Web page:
How to Make an Effective Action Plan

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How to Make an Effective Action Plan

So, you’ve defined a goal you want to achieve. Now it’s time to write an action plan to help you accomplish it. Put your dream into reality by clearly defining the steps to make it happen!

What Is an Action Plan?

An action plan is your strategy to accomplish your goal. It delineates the process you will follow and the measurable milestones you expect to reach for personal growth. Your action plan is the coherent framework you will follow to realize your desired outcome.

Why You Need an Action Plan

An action plan provides a clear path for you to accomplish your goal. French author Antoine de Saint-Exupéry purportedly said, “A goal without a plan is just a wish.” So, put your wishes and dreams into reality by crafting your plan to achieve them.

A goal without a plan is just a wish.

Antoine de Saint-Exupéry

Writing an action plan brings clarity to your process. What will it take to fulfill your commitment? What steps are involved? What resources will you need? How long will you take to do it? Expose the holes in your plan and remove the murkiness of your goal by calculating what you will need to be, do, and have in order to make it so.

Having a plan helps you to maintain focus. You will know what you must do and when you are deviating from your chosen path. Having a definite plan helps you make better choices about how you use your time, money, relationships, and all of life.

Your action plan enables you to track measurable results and evaluate your advancement over time. Demonstrate to yourself and others how you are advancing toward your goal. Look back to see your progress and commit to following through on your commitment.

An action plan gives you hope that you can do what you have set out to do. Ambitious goals might appear to be daunting to begin and difficult to achieve. But even immense projects can be broken down into smaller and smaller tasks which can be done step by step.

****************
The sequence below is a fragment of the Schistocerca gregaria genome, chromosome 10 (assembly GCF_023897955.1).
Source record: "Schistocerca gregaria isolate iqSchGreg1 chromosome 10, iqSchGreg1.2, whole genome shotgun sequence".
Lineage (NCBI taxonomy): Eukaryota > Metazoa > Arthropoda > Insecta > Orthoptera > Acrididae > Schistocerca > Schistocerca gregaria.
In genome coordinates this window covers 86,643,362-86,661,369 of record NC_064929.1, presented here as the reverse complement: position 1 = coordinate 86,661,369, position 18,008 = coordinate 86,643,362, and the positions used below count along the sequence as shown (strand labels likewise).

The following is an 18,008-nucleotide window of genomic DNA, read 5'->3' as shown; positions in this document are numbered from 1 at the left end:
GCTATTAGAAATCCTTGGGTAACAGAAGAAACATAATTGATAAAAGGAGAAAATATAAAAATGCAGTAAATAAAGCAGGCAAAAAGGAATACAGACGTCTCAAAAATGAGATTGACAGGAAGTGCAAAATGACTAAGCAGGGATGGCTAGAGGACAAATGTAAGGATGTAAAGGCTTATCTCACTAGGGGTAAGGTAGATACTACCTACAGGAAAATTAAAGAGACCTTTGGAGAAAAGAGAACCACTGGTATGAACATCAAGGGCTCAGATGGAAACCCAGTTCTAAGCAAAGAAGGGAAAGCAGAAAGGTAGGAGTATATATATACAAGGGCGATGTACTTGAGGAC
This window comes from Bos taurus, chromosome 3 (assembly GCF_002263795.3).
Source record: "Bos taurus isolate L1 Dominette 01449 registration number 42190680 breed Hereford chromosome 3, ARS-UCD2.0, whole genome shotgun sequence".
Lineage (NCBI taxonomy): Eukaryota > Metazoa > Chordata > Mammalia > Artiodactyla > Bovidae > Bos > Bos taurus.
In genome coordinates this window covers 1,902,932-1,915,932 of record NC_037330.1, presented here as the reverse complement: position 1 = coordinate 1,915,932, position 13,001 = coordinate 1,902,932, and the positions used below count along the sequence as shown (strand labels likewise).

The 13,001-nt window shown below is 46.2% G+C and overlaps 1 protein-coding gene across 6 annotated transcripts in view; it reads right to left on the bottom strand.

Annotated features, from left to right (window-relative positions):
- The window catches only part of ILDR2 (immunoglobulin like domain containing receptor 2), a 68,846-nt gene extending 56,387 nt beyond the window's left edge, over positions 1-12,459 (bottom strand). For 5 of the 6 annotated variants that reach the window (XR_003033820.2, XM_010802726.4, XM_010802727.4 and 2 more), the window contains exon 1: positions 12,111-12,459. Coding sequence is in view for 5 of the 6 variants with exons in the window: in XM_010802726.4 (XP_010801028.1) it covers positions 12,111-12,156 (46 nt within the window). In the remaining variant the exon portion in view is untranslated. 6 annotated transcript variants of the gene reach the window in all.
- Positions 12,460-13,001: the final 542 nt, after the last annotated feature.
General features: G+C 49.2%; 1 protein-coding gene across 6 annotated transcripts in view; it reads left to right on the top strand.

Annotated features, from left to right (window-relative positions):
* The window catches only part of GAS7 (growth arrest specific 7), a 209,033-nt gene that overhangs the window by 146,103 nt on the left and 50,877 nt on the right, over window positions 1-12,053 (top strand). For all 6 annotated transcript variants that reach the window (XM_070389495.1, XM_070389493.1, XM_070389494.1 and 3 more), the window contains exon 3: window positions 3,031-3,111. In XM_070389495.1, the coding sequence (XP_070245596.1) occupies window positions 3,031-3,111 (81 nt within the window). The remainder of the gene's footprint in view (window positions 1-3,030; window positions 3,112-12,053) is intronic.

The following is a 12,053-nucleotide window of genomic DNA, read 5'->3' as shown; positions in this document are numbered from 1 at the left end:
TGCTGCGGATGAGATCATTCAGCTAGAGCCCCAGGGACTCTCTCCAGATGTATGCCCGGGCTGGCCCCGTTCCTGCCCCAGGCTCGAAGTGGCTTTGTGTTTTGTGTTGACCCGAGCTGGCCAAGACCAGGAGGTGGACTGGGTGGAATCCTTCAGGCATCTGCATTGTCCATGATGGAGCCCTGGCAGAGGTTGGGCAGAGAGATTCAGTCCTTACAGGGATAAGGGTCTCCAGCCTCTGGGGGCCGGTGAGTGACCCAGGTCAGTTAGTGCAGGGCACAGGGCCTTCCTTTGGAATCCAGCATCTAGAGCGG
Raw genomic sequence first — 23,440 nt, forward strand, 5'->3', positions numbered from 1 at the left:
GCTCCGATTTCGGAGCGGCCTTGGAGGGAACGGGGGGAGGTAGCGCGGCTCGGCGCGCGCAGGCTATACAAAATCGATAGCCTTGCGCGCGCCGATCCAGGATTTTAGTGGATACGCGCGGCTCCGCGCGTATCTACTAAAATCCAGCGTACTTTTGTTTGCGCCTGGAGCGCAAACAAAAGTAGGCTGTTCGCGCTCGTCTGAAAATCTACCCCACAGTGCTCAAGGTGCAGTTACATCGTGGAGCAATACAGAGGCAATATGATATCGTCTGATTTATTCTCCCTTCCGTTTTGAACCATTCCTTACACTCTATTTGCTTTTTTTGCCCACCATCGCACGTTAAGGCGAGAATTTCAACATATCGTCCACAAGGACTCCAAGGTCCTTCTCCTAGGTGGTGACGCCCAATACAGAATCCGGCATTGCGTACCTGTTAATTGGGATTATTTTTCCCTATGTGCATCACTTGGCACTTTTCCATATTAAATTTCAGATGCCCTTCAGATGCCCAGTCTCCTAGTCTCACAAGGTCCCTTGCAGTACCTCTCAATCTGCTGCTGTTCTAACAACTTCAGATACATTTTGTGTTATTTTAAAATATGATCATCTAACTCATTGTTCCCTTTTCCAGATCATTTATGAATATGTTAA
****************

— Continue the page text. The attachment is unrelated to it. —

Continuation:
How to Write an Action Plan

1. Establish Your Starting Point

First, describe your starting point so you can identify appropriate steps forward. Later you can also look back at where you started to see how far you have come. For example, record your starting weight, the number of hours you currently sleep per day, or your current monthly income.

While you will want to keep your action plan focused on the goal to be achieved, it can also be encouraging to see the progress that you have already made. Document your original condition so you can celebrate your successes along the way.

2. Identify Potential Action Steps

Brainstorm and write down all the potential steps you can think of that will take you from where you are to where you want to be. Depending on your goal, this could be a short list or a long list. Do not edit the list at this point—evaluating and prioritizing will come later.

Craft a plan that is just a little harder than you are comfortable with, but not so difficult that you feel overwhelmed.

Be specific and comprehensive about the steps you could take from where you are to where you want to be. You could also try starting with your goal and marking out the tasks backward from there to where you are now.

Consider these types of tasks:

  • What to start, what to stop
  • What to increase, what to decrease